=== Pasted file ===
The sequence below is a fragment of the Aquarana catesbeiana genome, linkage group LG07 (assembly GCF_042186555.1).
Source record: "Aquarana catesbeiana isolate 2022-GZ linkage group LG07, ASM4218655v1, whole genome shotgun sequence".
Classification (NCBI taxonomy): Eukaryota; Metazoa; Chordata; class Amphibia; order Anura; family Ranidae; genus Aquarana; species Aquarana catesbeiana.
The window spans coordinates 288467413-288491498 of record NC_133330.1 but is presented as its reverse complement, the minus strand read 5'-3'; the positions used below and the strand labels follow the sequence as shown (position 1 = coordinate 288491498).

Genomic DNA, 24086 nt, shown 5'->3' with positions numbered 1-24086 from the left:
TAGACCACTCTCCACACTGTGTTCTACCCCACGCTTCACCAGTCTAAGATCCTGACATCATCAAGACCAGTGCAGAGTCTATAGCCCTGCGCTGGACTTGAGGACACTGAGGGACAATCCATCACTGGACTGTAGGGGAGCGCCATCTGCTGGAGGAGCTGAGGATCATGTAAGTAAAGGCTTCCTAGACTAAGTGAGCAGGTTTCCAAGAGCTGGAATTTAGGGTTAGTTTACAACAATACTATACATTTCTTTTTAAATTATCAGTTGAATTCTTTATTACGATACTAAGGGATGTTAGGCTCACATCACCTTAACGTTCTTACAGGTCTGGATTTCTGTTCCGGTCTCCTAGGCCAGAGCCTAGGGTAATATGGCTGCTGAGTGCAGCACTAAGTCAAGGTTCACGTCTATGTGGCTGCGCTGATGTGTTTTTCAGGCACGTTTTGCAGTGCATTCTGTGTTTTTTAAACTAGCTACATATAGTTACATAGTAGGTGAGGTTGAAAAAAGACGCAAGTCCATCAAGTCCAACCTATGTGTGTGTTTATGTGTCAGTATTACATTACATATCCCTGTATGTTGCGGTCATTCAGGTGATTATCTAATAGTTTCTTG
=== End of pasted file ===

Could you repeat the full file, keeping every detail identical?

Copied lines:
The sequence below is a fragment of the Aquarana catesbeiana genome, linkage group LG07 (assembly GCF_042186555.1).
Source record: "Aquarana catesbeiana isolate 2022-GZ linkage group LG07, ASM4218655v1, whole genome shotgun sequence".
Classification (NCBI taxonomy): Eukaryota; Metazoa; Chordata; class Amphibia; order Anura; family Ranidae; genus Aquarana; species Aquarana catesbeiana.
The window spans coordinates 288467413-288491498 of record NC_133330.1 but is presented as its reverse complement, the minus strand read 5'-3'; the positions used below and the strand labels follow the sequence as shown (position 1 = coordinate 288491498).

Genomic DNA, 24086 nt, shown 5'->3' with positions numbered 1-24086 from the left:
TAGACCACTCTCCACACTGTGTTCTACCCCACGCTTCACCAGTCTAAGATCCTGACATCATCAAGACCAGTGCAGAGTCTATAGCCCTGCGCTGGACTTGAGGACACTGAGGGACAATCCATCACTGGACTGTAGGGGAGCGCCATCTGCTGGAGGAGCTGAGGATCATGTAAGTAAAGGCTTCCTAGACTAAGTGAGCAGGTTTCCAAGAGCTGGAATTTAGGGTTAGTTTACAACAATACTATACATTTCTTTTTAAATTATCAGTTGAATTCTTTATTACGATACTAAGGGATGTTAGGCTCACATCACCTTAACGTTCTTACAGGTCTGGATTTCTGTTCCGGTCTCCTAGGCCAGAGCCTAGGGTAATATGGCTGCTGAGTGCAGCACTAAGTCAAGGTTCACGTCTATGTGGCTGCGCTGATGTGTTTTTCAGGCACGTTTTGCAGTGCATTCTGTGTTTTTTAAACTAGCTACATATAGTTACATAGTAGGTGAGGTTGAAAAAAGACGCAAGTCCATCAAGTCCAACCTATGTGTGTGTTTATGTGTCAGTATTACATTACATATCCCTGTATGTTGCGGTCATTCAGGTGATTATCTAATAGTTTCTTG